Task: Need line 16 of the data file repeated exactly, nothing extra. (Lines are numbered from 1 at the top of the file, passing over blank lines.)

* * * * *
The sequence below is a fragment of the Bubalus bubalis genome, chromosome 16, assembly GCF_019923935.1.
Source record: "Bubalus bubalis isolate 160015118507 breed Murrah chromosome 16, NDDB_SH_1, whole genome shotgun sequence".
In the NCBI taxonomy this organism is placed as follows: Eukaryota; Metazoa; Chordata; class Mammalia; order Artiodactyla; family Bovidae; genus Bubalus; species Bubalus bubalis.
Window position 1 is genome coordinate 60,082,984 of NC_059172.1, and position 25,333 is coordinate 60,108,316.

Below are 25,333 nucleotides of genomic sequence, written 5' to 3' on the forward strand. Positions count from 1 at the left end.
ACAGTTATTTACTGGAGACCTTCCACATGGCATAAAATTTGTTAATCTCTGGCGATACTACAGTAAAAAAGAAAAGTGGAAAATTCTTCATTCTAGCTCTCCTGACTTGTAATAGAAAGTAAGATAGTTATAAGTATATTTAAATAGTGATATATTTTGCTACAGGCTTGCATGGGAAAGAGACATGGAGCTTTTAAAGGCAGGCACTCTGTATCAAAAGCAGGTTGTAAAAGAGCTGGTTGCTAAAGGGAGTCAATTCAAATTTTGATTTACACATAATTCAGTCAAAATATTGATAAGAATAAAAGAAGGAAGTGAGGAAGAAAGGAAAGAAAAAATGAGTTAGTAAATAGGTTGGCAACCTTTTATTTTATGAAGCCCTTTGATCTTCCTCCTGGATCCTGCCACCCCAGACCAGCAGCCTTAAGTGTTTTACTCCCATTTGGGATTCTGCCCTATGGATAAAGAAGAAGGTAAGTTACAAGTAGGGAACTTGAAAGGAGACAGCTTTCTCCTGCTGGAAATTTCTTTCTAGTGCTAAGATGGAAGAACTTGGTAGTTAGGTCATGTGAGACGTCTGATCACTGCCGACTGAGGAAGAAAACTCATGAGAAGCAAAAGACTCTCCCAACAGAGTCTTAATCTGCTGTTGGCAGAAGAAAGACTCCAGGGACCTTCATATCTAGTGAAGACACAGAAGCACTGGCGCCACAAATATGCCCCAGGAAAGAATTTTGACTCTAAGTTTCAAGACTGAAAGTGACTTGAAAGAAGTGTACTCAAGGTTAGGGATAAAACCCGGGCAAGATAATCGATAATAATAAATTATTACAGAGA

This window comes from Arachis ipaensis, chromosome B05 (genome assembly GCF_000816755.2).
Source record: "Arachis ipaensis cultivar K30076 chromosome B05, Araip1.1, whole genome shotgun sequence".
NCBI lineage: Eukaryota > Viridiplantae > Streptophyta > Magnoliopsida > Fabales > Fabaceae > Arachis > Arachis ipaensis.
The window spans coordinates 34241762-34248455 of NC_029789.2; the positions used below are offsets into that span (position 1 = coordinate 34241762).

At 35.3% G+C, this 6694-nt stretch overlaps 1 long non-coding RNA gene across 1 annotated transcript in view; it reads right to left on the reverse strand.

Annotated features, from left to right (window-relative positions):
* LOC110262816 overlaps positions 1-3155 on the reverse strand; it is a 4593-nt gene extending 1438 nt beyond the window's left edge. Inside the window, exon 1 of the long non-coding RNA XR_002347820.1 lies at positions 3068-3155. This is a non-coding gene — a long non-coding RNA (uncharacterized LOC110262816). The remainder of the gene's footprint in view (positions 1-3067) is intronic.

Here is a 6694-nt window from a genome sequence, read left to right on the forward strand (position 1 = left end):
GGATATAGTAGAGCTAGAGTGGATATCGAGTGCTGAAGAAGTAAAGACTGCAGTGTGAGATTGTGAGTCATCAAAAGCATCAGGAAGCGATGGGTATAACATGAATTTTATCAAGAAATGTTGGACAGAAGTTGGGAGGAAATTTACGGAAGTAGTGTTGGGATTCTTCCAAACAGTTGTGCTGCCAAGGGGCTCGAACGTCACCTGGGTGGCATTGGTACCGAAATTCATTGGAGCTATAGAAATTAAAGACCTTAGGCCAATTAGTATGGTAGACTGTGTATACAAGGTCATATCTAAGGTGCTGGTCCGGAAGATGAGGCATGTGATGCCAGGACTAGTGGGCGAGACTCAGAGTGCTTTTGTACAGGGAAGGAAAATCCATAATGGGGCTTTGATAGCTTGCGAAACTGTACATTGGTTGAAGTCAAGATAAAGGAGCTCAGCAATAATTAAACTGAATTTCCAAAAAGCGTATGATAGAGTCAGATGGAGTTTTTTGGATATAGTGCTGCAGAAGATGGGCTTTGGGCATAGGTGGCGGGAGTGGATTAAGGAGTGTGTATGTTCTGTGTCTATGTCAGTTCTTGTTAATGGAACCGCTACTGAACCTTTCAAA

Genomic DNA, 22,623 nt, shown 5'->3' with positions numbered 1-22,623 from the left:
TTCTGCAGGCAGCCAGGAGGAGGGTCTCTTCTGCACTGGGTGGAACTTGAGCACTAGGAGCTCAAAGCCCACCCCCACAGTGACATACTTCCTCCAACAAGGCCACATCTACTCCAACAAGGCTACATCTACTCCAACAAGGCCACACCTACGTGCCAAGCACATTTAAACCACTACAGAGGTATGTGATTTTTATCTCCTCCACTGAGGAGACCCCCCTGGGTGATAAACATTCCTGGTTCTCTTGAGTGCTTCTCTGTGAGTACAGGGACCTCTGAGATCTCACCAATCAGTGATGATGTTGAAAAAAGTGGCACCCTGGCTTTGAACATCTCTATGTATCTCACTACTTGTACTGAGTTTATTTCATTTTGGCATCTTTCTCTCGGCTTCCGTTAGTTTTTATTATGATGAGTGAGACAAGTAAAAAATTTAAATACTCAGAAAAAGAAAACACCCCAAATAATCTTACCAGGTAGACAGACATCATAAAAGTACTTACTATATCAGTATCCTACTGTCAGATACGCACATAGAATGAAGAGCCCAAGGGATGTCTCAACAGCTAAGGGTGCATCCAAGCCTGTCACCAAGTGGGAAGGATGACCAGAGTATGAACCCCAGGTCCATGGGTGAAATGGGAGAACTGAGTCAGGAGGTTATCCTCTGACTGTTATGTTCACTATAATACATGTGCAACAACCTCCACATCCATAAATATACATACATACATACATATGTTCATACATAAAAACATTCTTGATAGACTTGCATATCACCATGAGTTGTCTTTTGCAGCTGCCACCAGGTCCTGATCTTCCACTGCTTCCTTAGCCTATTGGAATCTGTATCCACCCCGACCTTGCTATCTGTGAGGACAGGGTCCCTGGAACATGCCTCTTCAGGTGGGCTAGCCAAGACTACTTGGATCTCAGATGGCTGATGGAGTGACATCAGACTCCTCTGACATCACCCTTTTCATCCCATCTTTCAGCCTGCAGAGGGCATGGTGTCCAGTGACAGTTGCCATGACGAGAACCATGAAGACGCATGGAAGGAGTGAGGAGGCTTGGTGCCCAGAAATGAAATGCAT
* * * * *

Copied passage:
Genomic DNA, 22,623 nt, shown 5'->3' with positions numbered 1-22,623 from the left: